Steven Soderbergh, the man behind the Oceans trilogy, Magic Mike films, and one of my personal favorites, “Out of Sight,” returns to the genre that has been his bread and butter; the light-hearted, slightly cerebral, slick heist films. Let’s be honest, he’s made heists look pretty cool numerous times on the screen (and easy to boot), and that’s part of the holdup here. There isn’t much going on that we haven’t seen before plenty of times. Criminals who have thought of every little detail, while the audience is just a little bit in the dark until the reveal at the end.

“Logan Lucky” is a typical West Virginia redneck larceny story, with not so typical characters. The Logan brothers, Jimmy and Clyde (Channing Tatum and Adam Driver) put into play a scheme to rob the cash room of the Charlotte International Motor Speedway during a NASCAR race. They enlist the help of criminal Joe Bang (Daniel Craig) and his two nephews, Fish and Sam. Throw in the Logan sister, Mellie (Riley Keough) and you have your crew. In the periphery, Katie Holmes is Jimmy’s baby mama in a bit of a misguided parallel story line, although her performance is the best she’s done in quite some time.  

The acting is terrific, and the leads all seem to be enjoying themselves from start to finish, particularly Daniel Craig, who plays a hardened safe cracker with a good deal of prison clout. Driver is given the role of quirky and dry comic relief, and Tatum packs on a few pounds and shirks his usual charming good looks in exchange for a chance to play a flawed, yet likeable lead.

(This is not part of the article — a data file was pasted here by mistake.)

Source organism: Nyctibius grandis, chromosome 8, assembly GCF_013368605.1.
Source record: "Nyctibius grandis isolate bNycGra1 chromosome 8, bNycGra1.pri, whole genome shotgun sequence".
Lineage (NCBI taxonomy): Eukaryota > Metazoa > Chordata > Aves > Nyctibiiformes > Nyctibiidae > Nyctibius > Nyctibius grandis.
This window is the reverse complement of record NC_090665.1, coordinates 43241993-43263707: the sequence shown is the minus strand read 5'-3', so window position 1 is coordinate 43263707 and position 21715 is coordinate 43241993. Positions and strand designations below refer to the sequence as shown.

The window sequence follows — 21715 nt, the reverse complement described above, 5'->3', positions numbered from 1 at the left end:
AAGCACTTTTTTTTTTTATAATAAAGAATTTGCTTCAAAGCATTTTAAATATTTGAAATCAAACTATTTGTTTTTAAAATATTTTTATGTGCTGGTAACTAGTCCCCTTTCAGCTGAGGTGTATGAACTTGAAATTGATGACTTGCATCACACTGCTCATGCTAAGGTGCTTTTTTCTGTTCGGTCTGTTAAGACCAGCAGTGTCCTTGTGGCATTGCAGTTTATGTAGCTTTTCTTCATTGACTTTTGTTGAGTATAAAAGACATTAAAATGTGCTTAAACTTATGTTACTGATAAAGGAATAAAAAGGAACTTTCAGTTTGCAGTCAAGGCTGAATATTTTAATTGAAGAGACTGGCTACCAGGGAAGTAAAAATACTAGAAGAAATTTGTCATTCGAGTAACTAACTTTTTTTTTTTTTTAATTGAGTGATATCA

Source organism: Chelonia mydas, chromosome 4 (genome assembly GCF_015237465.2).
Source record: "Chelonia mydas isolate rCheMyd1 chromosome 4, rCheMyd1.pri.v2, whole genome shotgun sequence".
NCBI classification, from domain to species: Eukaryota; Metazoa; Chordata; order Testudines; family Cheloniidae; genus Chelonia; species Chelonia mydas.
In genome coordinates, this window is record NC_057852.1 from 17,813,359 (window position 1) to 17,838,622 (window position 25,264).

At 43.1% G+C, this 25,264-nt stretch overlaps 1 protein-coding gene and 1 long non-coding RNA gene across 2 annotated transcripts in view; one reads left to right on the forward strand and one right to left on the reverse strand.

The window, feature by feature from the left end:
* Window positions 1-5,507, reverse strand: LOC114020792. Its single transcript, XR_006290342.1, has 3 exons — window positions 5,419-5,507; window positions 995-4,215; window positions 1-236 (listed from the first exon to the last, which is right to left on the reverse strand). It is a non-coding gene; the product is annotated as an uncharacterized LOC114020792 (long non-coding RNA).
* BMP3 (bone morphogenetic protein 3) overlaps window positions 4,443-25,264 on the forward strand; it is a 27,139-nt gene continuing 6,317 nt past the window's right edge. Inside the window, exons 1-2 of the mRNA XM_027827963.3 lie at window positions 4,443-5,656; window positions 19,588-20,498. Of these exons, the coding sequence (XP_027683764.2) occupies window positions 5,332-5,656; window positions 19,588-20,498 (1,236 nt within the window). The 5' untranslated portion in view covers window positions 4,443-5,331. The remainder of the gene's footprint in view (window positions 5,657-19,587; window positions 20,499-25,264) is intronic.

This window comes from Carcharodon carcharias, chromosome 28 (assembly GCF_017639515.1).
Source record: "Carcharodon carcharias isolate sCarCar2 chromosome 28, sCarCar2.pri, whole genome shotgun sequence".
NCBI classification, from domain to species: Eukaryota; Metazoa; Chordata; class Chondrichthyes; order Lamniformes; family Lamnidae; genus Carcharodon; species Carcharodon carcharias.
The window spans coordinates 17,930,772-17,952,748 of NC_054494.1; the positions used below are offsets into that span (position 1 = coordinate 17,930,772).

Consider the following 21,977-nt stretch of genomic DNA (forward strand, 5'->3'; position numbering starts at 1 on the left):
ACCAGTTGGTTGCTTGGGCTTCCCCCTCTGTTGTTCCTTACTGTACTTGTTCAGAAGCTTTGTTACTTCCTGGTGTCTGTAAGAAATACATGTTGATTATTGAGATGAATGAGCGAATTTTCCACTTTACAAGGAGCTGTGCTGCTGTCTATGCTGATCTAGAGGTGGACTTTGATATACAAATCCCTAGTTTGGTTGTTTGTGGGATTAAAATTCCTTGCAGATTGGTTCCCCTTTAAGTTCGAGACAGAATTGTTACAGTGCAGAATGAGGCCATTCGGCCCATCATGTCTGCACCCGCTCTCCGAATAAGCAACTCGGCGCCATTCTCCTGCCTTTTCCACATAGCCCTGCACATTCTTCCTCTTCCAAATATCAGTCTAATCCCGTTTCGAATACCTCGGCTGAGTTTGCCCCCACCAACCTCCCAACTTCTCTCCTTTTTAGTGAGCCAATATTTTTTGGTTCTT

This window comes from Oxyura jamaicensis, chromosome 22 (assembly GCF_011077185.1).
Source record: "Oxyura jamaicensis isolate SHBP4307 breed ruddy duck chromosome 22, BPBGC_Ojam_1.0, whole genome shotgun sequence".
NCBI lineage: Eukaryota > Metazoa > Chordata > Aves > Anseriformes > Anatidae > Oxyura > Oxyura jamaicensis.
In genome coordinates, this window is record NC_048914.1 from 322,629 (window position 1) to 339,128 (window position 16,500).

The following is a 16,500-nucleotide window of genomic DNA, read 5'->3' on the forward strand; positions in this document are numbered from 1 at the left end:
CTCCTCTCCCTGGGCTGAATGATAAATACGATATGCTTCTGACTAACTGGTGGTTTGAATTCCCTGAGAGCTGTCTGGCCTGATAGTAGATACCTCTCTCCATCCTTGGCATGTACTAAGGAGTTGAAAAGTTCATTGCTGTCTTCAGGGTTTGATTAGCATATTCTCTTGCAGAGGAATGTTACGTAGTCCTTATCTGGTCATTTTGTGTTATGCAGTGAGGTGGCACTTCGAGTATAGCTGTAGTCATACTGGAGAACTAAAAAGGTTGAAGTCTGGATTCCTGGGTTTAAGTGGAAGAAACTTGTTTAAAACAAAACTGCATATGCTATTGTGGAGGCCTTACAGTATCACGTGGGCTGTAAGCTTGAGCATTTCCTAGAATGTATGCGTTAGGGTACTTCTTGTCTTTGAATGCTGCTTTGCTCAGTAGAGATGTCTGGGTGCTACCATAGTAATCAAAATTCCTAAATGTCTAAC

There is a lot of opportunity here for character development, with Dwight Yoakum, Seth McFarlane, Katherine Waterston and Hilary Swank standing out as well-played characters, but the film moves along too quickly, which is a double-edged sword. The heist is certainly the looming endgame, but Soderbergh likes to pace his films quickly, refusing to linger on any scene too long. This doesn’t allow us to get to know any of these characters quite well enough, and that’s a bit of a shame.

“Logan Lucky” was written by Rebecca Blunt — a possible pseudonym — with speculation by numerous sources that it might actually be Soderbergh or his wife, Jules Asner. As of now, there hasn’t been any credit taken, but this makes for an interesting sidebar trivia item, which is something consistent and admirable about the director.

He certainly knows how to make movies fun, and it shows on screen. This might be his greatest strength, and it redeems any lingering reservations about any redundancy in his style. Sure, you could probably line up his heist movies side by side and you would notice more than a few similarities, but there is a certain levity that jumps from the screen in his contributions to this genre. The actors seem to be caught up in the mirth as well, and that adds a certain intangible effect to his movies that make them enjoyable in the end.

In terms of the screenplay itself, there is a bit left to be desired. There’s no backstory, no motive for the heist in the first place, and nothing compelling to make us root for any of the characters to succeed beyond it being a bunch of rednecks knocking over NASCAR. The West Virginia redneck setting is simply a ruse to get the audience to forget that they’ve seen this all before — at least three times.

“Logan Lucky” gets points for execution and acting, but lacks originality. It’s like “West Side Story” doing “Romeo and Juliet.” It was a great film, clever change of setting, but ultimately a completely recycled story. If you can get past this little detail and just let the experience wash over you, I bet you might find this film pretty dadgum entertaining.